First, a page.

Denny reached a hand up to finger a few stray and wispy strands of hair from her face, guiding them behind her ear. “Alessa,” he whispered gently at first, hating to disrupt the sleep he assumed she direly needed. “Alessa, wake up,” he continued to urge, his guilt growing at forcing her to stay so late when she should be resting. He touched her one more time across the brow, trailing his fingers past her temple and back around her neck.
Her eyes drifted open, and for an infinitesimal moment, he would have sworn he saw a pleasure in her eyes as she looked at him. And then she bolted to, her awareness of her surroundings crashing on her violently.
“Oh! Mr. Ashbury,” she gasped as she stood quickly, wobbling a moment, looking around the now darkened and quiet office. “I am so sorry. I don’t know what happened. I was finished with my work and assumed you’d call for me. I must have fallen asleep waiting. I am so sorry,” she continued to apologize.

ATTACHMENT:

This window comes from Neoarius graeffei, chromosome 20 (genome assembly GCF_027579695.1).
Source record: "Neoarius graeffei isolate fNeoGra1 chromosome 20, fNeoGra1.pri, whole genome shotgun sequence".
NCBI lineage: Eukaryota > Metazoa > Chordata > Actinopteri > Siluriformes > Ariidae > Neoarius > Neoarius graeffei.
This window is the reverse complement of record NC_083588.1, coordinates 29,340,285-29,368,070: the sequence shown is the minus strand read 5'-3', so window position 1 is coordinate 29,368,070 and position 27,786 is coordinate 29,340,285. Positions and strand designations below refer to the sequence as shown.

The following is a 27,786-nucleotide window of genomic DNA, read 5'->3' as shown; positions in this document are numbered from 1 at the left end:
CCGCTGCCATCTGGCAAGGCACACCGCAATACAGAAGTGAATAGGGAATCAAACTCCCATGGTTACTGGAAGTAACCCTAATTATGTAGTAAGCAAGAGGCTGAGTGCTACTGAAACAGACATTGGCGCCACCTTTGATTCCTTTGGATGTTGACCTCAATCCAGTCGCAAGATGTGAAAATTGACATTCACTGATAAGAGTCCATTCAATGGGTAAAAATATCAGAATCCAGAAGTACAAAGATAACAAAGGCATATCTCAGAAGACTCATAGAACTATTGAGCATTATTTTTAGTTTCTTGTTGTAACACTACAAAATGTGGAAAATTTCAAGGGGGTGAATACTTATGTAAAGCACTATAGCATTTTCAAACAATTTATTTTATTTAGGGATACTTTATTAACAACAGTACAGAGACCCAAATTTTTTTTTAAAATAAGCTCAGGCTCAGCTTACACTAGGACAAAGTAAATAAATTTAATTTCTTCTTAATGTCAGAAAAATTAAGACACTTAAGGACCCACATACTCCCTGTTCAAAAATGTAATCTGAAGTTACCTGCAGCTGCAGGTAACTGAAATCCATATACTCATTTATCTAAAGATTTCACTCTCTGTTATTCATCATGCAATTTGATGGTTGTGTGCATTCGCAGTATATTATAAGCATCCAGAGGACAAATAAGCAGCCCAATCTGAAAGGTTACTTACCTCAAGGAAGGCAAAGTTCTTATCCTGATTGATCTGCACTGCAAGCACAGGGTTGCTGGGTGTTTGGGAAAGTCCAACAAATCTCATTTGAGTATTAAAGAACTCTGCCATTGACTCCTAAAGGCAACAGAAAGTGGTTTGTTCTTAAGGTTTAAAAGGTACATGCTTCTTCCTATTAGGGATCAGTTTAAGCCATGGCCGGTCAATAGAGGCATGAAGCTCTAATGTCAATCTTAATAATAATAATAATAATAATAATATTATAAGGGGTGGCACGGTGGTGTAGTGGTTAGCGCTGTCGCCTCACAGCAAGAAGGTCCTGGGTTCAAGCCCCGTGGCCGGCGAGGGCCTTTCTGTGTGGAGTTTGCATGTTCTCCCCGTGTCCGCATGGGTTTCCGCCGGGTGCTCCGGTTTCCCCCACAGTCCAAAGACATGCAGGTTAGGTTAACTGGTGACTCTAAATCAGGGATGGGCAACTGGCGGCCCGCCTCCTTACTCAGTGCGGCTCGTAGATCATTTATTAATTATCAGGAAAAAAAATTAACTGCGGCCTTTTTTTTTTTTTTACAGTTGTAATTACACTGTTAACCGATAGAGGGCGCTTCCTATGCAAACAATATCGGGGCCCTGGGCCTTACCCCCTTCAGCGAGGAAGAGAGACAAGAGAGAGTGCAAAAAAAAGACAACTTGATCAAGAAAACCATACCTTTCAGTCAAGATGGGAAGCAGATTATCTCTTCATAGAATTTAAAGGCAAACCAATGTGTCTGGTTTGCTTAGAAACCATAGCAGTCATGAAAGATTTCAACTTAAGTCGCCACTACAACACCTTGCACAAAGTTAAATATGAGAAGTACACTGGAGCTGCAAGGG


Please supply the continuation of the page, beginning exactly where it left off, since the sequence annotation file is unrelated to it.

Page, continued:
Denny also stood and watched her flustered manner as she began to address her sloppied appearance. The tender moment gone, he reached out his hands to assist her in righting her rumpled blazer. He grasped the lapel and popped it up, sliding his hands up to her neck before bending the collar down to lie smoothly. As he straightened her collar, his fingers grazed the skin at the nape of her neck.
Instantly, Denny was aware of the effect his touch had on her when she froze in her busied motions. For a second she only stared down in front of her, and slowly lifted her gaze, her eyes full of trepidation.